Isabel Choc Cucul, 35, is the primary caretaker for her parents and sister in the remote village of Chinajuc in the municipality of Santa Maria Cahabón, Guatemala. Her sister, Adelina, is 26 years old and has Down syndrome, which makes speech difficult for her.
From a young age, Adelina was isolated from her community because her family believed that as a person with Down syndrome, she wouldn’t be able to fully participate in community life. She did not go to school and was not involved in any household activities. Adelina’s separation further hindered her development and, because of fear that something bad might happen to her, she never leaves their small village. In addition, she was not given an ID from the National Registry of Persons because they said it wouldn’t be helpful for her. It was because of Adelina’s isolation that Trickle Up and our partner staff at ADEMAQ’K took interest in the Choc Cucul family.
Isabel became a participant in Trickle Up’s inclusive microenterprise development project as the caretaker for Adelina. After making a business plan and undergoing training, Isabel received a seed capital grant of $154 to get started. She purchased the products needed to make bread and cakes and began selling them three times a week to neighboring communities. She also took specific cake orders, which brought in more profits and customers.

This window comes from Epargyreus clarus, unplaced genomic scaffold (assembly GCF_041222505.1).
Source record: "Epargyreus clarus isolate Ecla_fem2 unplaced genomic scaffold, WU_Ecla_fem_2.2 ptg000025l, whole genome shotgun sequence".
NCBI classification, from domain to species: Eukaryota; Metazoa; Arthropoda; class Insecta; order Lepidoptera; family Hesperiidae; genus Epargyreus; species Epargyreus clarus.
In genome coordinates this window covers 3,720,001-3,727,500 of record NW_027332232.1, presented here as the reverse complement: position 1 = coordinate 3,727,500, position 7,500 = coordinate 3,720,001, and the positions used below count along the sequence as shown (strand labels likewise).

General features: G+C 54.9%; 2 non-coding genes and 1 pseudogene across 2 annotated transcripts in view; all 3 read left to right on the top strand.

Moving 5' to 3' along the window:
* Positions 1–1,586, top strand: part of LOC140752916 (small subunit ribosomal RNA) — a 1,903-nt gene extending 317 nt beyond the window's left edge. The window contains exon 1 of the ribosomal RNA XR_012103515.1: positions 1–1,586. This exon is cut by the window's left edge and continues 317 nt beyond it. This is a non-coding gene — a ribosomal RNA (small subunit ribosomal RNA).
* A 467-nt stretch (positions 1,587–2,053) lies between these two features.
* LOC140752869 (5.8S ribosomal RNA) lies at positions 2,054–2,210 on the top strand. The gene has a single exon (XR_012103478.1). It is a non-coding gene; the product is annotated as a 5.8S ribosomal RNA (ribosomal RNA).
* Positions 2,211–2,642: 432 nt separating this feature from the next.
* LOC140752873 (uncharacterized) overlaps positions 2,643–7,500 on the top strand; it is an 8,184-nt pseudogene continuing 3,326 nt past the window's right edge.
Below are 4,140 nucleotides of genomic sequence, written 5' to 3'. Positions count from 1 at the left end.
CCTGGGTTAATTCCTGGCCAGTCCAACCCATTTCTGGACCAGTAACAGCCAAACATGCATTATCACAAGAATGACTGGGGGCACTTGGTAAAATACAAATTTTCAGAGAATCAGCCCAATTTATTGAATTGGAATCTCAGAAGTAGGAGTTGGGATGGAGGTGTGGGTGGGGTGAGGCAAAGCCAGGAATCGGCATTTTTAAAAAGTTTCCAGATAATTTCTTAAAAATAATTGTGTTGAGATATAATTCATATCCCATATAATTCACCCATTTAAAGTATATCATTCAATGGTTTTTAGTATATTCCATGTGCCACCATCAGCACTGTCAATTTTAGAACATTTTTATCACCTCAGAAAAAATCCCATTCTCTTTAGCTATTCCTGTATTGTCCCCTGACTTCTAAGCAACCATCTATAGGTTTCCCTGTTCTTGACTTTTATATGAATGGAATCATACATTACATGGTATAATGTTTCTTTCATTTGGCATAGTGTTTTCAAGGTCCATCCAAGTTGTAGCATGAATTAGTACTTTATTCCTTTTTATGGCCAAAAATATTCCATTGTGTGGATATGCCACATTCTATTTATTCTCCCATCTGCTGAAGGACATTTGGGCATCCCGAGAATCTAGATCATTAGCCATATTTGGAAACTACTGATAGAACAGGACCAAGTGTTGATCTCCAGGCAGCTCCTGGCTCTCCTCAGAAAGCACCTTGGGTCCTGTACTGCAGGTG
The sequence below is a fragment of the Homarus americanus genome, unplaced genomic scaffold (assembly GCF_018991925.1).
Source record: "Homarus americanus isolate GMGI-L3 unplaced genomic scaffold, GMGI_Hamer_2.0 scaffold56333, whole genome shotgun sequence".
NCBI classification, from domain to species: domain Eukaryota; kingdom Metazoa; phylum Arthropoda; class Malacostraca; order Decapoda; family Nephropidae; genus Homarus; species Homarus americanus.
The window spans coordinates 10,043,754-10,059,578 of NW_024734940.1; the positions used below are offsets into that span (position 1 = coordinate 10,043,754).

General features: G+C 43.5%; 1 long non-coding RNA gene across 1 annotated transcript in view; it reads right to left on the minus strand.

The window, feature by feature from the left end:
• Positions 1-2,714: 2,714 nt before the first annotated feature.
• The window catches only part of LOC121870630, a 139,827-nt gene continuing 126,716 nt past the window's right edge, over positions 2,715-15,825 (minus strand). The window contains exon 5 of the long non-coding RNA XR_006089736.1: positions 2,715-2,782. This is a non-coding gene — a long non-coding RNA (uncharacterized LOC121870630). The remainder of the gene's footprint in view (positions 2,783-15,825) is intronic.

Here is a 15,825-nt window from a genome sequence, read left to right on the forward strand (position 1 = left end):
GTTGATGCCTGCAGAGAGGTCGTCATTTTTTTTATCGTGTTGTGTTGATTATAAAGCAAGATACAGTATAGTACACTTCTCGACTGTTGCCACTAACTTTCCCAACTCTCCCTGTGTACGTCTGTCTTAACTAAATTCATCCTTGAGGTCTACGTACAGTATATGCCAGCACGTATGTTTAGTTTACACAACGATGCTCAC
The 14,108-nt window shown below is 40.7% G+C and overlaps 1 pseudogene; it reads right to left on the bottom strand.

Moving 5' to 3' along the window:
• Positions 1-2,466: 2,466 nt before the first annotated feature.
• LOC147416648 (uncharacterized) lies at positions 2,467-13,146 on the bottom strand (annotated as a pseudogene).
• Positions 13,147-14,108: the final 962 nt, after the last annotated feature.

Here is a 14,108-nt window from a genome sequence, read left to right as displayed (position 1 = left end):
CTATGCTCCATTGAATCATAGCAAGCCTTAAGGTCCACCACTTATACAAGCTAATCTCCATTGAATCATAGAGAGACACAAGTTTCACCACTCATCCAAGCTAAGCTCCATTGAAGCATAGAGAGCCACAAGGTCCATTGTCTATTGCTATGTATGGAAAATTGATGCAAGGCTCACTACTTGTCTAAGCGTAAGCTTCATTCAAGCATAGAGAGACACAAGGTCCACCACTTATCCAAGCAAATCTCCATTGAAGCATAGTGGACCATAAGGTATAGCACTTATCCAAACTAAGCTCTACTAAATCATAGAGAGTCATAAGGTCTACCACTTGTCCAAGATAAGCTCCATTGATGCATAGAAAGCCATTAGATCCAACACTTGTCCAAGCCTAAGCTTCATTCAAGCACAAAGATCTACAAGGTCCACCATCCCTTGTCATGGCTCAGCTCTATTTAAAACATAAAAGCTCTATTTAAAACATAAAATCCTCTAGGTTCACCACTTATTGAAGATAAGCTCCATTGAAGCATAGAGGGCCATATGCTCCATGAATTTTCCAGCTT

From the income she made selling breads and cakes, she put aside $102 to open a small shop buying and selling consumer products.
The store has grown considerably since opening, bringing in a daily profit of $8-$13 with a total inventory of around $250 worth of products.
Isabel has also started making bags and blouses in her free time and customers have even begun to commission blouses after seeing the quality of her work. With all three of these income-generating activities, Isabel’s quarterly earnings have grown to as much as $270, enough to provide better food and quality of life to her family.
Isabel no longer needs to go out and work as a laborer, picking cardamom and chilies, because of the success of her businesses. Despite Isabel’s growing financial resources, she is still struggling to get Adelina involved in these activities and develop her skills. The savings group began holding their meetings at Isabel and Adelina’s house, as a way to help socialize Adelina.
Since the beginning of the program, the family has seen changes in Adelina, who talks more with neighbors and is no longer afraid of visitors to the house.
Though there is still much to be done to help Adelina integrate into the community, they have begun to see measurable improvements in her development. Isabel has saved a total of $345 from her three productive activities and is using this money to improve their home, though the real benefits of her success lie in helping Adelina grow and develop.